Political junkies are abuzz today with the latest Romney flip-flop, but this time it’s a little more serious. This morning, The Boston Globe reported that although Romney has said that he retired from Bain Capital in 1999, SEC filings by Bain claim that Romney remained the “sole shareholder, sole director, Chief Executive Officer and President” of Bain until 2002. And we’ve got the documents to show it.
Check out this excerpt from Romney’s 2001 Public Financial Disclosure Report, which he signed:
Now, check out this bit from the Securities and Exchange commission document filed by Bain Capital in 2002, signed by Romney:
So which is it? Did Romney lie to the American people about having left Bain three years before he actually did or did he lie to the SEC when he signed the 2001 filings? The Boston Globe stated that the discrepancy is important because “[Romney] has said his resignation in February 1999 meant he was not responsible for Bain Capital companies that went bankrupt or laid off workers after that date” and because Bain is the main source of Romney’s wealth.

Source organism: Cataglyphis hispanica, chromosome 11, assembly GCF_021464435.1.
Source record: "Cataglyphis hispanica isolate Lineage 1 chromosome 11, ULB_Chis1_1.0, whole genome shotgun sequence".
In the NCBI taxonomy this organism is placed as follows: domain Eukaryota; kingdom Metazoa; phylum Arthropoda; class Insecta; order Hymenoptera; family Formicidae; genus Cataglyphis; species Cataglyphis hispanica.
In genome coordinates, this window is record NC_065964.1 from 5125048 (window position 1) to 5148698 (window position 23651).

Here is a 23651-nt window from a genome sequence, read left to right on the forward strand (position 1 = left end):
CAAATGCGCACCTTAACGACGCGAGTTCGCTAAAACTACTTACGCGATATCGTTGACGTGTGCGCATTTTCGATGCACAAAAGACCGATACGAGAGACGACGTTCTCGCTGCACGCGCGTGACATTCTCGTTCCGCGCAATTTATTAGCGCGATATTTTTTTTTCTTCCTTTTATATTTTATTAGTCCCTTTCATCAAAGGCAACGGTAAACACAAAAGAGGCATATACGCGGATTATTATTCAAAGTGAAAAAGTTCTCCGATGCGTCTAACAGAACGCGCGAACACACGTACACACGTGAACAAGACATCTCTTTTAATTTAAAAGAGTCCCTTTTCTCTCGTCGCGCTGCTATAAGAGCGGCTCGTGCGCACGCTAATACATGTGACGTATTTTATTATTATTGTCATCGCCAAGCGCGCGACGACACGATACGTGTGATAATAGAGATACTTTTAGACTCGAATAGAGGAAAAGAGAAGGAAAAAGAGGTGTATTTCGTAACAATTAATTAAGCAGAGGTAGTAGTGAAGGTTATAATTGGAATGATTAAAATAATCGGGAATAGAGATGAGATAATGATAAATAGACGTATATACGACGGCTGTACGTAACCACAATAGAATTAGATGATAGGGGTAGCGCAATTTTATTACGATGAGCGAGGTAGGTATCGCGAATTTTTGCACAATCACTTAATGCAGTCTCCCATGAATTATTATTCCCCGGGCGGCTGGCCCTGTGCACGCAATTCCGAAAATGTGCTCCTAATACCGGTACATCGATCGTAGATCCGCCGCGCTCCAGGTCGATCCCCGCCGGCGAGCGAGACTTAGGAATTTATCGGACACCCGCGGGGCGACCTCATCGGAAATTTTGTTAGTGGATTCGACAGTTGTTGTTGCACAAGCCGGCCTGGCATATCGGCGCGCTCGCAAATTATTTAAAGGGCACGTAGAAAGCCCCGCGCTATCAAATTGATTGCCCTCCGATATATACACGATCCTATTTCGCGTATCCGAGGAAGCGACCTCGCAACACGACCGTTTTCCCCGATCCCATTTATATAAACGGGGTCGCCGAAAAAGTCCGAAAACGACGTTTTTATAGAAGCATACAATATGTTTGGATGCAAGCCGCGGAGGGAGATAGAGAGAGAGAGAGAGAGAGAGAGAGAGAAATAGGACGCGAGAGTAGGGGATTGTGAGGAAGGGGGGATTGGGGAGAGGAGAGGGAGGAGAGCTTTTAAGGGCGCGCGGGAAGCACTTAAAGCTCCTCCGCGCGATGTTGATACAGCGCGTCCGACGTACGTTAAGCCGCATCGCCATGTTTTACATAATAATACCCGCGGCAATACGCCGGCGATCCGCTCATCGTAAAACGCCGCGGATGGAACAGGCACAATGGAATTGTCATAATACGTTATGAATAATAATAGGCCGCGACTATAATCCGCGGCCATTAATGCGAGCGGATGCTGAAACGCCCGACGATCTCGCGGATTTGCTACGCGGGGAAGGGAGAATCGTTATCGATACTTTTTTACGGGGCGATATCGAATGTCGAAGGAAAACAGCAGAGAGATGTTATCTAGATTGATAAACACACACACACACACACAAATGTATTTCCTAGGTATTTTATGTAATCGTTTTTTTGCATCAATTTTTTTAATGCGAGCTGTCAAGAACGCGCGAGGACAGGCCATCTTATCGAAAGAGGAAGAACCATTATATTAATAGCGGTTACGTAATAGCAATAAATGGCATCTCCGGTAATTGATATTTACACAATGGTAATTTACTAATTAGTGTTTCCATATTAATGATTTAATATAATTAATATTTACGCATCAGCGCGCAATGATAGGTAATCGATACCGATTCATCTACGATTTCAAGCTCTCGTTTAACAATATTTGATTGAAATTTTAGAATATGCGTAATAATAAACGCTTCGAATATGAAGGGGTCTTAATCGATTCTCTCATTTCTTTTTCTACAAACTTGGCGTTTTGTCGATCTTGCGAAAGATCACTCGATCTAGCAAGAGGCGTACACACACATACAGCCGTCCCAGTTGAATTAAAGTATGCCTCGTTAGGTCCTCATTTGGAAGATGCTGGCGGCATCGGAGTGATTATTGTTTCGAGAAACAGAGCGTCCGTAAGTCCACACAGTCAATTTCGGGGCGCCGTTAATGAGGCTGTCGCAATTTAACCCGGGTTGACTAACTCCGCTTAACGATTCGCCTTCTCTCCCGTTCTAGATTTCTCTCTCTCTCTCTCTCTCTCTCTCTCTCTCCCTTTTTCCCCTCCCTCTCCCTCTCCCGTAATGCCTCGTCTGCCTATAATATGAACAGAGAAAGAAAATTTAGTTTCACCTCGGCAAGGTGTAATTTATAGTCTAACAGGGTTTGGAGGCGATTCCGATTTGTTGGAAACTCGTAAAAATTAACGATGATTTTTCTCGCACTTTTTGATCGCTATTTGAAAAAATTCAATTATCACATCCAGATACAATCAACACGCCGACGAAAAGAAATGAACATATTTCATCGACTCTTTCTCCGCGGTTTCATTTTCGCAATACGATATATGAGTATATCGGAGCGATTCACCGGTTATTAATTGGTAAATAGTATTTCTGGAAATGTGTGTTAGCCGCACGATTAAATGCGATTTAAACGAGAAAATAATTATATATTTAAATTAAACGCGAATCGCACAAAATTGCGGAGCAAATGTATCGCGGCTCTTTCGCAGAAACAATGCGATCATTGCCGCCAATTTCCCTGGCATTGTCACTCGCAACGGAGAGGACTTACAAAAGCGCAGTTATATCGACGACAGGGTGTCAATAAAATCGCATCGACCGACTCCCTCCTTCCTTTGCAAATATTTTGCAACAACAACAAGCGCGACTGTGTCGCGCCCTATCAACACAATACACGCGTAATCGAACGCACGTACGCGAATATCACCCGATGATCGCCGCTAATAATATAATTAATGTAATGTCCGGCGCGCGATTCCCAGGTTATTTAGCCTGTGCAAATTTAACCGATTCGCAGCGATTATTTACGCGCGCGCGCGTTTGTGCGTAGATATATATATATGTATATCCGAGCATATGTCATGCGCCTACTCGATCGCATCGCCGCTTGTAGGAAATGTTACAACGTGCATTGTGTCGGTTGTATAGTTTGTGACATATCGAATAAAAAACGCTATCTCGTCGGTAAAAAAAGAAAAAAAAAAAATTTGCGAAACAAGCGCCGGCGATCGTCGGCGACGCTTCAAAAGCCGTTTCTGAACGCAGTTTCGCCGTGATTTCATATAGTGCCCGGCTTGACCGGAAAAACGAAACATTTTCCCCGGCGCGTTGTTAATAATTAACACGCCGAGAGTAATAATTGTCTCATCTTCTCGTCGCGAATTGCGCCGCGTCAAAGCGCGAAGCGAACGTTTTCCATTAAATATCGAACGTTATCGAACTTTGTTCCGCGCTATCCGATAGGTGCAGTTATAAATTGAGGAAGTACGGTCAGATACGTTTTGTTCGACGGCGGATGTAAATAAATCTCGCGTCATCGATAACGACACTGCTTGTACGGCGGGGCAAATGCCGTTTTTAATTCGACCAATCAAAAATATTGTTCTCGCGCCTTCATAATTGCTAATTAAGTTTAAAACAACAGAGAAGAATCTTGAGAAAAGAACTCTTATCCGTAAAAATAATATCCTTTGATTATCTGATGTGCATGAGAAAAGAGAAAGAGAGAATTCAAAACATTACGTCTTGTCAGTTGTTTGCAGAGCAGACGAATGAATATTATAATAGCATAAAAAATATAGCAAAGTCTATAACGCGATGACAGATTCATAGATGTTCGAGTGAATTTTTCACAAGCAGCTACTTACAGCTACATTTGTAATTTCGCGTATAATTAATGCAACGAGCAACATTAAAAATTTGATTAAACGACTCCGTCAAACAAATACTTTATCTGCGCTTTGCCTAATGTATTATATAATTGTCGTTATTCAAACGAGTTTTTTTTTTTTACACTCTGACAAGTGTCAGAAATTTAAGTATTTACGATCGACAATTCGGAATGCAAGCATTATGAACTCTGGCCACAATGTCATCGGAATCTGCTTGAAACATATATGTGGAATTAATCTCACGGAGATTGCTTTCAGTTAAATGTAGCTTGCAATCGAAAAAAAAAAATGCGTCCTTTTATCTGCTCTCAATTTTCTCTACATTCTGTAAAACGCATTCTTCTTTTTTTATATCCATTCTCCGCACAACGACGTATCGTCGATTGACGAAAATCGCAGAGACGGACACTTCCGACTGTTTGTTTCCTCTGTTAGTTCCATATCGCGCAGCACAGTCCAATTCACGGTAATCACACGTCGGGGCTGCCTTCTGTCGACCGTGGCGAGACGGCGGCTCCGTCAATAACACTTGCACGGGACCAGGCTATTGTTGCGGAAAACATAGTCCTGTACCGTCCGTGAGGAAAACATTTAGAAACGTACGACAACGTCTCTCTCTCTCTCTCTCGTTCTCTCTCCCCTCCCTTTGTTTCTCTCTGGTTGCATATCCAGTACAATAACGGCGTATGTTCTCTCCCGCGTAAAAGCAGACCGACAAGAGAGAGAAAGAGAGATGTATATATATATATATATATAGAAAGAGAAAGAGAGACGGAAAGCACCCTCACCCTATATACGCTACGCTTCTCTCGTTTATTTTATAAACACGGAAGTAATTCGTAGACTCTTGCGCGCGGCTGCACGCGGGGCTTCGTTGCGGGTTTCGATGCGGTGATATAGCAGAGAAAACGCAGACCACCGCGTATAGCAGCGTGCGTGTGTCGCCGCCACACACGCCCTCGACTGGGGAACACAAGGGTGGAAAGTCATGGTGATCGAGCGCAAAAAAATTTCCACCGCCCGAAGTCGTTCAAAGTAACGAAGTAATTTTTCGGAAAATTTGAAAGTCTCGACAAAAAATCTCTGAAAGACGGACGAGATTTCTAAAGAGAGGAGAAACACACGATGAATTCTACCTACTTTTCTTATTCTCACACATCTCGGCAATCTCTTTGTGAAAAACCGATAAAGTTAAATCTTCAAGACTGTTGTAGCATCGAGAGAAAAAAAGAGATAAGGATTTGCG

The answer might be in the details. Politico published a statement from Bain Capital this afternoon:
“Mitt Romney left Bain Capital in February 1999 … Due to the sudden nature of Mr. Romney’s departure, he remained the sole stockholder for a time while formal ownership was being documented and transferred to the group of partners who took over management of the firm in 1999″
Which, apparently, is why Romney’s name is on the SEC filings three years after he “retired.”
Discrepant details or not, this is not good news for Romney. Lying to the SEC is considered a felony; lying to American voters is, well, just not right.
Which is worse and what’s the truth? Tune in tonight to “The War Room,” live on Current TV at 9 p.m. ET / 6 p.m. PT to hear what our best political analysts have to say about Romney’s recent secrets and lies.